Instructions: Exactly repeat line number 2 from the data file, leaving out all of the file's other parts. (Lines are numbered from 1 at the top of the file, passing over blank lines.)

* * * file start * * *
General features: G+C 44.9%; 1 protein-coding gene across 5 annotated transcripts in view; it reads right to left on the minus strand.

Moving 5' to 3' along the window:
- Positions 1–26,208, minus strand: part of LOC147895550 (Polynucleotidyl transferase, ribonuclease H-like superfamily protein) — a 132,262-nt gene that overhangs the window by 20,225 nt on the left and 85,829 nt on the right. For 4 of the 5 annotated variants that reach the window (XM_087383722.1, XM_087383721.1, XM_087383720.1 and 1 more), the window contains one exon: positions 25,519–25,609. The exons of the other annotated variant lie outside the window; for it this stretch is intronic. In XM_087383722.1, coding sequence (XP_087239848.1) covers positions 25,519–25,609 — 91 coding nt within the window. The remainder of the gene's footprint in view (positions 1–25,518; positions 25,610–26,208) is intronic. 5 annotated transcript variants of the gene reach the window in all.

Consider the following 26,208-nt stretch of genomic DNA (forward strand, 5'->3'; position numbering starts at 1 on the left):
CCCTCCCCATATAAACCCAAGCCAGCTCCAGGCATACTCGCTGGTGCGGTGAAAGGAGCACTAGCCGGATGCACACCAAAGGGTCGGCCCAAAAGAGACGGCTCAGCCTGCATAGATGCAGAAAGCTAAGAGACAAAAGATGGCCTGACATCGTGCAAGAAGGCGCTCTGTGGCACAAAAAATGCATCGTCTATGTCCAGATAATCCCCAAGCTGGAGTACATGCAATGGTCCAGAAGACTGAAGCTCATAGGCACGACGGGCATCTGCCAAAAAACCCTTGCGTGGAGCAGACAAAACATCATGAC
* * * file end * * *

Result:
Moving 5' to 3' along the window: